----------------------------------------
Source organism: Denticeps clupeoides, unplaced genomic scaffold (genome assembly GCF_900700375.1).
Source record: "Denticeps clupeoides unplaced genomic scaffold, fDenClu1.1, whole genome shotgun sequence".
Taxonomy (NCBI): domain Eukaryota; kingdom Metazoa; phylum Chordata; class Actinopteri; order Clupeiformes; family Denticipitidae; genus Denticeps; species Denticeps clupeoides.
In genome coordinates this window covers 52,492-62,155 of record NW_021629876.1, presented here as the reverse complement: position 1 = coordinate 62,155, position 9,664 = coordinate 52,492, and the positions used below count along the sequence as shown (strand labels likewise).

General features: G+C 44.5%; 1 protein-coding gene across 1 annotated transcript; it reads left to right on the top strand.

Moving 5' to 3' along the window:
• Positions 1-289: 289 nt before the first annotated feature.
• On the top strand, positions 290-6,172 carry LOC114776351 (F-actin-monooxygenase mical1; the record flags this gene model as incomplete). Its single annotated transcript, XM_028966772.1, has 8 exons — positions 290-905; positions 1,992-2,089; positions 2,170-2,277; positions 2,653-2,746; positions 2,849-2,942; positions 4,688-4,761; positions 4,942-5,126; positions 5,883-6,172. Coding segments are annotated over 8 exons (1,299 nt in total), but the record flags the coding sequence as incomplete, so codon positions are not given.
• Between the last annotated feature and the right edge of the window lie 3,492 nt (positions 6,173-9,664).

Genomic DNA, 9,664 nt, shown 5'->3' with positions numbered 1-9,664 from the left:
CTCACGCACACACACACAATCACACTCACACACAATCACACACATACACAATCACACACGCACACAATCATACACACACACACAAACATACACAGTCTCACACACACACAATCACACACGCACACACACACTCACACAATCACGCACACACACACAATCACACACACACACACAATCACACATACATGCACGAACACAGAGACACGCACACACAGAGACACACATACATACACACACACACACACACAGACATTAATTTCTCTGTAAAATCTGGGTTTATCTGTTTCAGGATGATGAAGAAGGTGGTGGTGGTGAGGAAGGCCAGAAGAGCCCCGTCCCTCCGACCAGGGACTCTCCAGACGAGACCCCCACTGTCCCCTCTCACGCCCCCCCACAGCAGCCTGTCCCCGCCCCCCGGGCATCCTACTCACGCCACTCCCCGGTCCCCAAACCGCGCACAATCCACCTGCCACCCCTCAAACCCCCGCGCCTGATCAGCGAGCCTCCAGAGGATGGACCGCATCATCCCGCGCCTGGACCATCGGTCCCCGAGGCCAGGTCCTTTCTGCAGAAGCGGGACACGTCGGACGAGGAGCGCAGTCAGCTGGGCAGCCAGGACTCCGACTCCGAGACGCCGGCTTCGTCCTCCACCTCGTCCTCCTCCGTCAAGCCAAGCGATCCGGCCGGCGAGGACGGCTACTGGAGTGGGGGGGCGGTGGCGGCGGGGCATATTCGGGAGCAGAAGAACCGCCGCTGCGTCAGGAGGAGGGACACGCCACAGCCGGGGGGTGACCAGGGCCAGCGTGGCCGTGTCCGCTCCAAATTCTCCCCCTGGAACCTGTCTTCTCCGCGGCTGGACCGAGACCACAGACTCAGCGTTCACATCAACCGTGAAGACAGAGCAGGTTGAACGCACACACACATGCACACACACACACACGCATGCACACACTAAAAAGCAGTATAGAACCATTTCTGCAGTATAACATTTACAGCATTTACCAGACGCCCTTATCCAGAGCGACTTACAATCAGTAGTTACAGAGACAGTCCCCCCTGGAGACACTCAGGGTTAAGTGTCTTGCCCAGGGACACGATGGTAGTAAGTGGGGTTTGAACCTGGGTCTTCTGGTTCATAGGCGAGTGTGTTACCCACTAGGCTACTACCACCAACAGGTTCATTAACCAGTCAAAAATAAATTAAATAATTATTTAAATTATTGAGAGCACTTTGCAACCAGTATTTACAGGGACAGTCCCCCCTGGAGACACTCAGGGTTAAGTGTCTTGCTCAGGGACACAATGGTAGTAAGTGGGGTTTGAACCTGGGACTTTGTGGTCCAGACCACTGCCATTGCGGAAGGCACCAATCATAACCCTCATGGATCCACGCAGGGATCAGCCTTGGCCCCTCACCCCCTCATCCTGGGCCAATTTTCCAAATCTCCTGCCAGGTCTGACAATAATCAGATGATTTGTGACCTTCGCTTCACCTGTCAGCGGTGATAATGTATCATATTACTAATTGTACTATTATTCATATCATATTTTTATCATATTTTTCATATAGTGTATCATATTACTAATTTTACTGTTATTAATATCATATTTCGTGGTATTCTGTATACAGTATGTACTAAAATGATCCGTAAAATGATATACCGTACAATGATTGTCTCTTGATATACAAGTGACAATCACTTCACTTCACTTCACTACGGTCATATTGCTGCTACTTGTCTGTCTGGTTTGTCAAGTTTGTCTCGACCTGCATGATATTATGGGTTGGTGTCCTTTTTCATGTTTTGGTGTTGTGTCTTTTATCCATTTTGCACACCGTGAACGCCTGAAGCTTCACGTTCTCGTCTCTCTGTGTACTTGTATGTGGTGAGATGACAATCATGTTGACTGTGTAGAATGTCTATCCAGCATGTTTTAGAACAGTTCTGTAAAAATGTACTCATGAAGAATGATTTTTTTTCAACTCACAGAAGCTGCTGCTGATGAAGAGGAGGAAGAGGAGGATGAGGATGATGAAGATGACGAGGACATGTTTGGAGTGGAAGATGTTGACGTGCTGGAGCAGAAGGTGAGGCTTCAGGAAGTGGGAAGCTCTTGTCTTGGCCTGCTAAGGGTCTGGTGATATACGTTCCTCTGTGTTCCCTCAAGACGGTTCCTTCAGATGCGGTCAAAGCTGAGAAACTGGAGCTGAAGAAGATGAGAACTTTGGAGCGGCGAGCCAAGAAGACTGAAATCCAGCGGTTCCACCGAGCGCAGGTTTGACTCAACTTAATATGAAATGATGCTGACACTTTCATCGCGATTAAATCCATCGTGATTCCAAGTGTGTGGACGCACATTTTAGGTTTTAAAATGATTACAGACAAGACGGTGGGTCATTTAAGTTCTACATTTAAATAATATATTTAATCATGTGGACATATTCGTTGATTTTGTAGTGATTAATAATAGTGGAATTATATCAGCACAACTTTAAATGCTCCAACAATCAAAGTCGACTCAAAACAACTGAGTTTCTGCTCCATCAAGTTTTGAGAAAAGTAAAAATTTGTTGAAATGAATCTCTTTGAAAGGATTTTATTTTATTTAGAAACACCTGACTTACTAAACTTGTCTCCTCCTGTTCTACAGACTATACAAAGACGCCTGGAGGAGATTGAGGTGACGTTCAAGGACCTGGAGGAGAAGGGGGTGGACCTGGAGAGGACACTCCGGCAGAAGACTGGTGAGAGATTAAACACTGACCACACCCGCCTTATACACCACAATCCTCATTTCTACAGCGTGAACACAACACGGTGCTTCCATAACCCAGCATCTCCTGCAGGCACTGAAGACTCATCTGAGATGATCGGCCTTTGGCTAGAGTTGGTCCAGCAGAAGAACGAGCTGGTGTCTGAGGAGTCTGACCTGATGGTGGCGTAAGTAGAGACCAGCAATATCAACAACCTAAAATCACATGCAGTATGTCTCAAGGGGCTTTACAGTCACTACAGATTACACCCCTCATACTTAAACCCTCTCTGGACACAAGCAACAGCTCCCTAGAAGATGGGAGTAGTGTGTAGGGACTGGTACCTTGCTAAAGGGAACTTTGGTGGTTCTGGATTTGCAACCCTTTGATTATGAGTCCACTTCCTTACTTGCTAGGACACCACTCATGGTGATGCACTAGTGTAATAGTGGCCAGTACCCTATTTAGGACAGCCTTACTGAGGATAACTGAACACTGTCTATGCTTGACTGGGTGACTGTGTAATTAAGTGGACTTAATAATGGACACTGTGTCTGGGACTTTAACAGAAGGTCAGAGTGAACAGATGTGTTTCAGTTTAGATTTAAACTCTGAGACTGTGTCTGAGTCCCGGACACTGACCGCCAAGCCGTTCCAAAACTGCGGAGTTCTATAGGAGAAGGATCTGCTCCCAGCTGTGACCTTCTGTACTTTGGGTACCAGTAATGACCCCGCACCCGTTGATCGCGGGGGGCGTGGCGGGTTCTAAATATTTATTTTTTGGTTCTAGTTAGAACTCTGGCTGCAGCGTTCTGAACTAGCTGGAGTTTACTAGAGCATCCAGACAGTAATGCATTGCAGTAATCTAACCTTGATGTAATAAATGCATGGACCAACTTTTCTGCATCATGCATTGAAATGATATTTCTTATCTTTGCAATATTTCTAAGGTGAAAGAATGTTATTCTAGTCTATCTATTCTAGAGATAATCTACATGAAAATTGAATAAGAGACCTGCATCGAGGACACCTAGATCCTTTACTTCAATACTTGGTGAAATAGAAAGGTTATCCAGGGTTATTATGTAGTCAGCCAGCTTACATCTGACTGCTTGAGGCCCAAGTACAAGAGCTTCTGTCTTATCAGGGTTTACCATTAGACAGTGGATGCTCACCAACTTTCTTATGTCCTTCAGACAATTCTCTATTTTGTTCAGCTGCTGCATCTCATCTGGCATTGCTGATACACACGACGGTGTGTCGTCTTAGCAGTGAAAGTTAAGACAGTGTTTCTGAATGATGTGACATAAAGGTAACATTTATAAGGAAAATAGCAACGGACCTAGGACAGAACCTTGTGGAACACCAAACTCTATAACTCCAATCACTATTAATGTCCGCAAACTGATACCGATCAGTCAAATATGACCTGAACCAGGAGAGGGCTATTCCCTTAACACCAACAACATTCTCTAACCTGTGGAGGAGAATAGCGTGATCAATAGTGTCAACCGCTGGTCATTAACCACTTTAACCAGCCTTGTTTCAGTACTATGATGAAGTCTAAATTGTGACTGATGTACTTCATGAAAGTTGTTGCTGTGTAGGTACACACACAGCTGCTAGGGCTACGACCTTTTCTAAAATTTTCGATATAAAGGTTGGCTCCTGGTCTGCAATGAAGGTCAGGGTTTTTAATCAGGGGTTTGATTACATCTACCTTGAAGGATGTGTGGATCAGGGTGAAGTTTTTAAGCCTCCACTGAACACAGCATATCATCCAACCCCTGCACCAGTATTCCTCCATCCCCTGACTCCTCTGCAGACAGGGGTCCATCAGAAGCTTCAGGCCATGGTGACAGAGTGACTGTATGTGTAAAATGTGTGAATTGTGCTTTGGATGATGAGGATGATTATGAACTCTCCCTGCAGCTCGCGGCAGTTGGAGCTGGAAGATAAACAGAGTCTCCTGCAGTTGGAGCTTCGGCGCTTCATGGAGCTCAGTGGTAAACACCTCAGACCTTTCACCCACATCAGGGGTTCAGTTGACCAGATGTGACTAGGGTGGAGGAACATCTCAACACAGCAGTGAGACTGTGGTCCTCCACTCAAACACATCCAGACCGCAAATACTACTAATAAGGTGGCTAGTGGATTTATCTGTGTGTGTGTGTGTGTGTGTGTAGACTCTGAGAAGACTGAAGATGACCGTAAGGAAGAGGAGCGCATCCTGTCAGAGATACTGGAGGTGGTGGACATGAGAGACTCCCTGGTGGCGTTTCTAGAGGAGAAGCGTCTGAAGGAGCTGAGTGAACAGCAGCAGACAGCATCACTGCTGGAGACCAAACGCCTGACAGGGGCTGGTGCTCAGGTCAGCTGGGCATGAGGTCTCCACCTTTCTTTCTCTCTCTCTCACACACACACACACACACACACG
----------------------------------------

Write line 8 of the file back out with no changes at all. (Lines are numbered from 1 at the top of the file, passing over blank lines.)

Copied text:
• On the top strand, positions 290-6,172 carry LOC114776351 (F-actin-monooxygenase mical1; the record flags this gene model as incomplete). Its single annotated transcript, XM_028966772.1, has 8 exons — positions 290-905; positions 1,992-2,089; positions 2,170-2,277; positions 2,653-2,746; positions 2,849-2,942; positions 4,688-4,761; positions 4,942-5,126; positions 5,883-6,172. Coding segments are annotated over 8 exons (1,299 nt in total), but the record flags the coding sequence as incomplete, so codon positions are not given.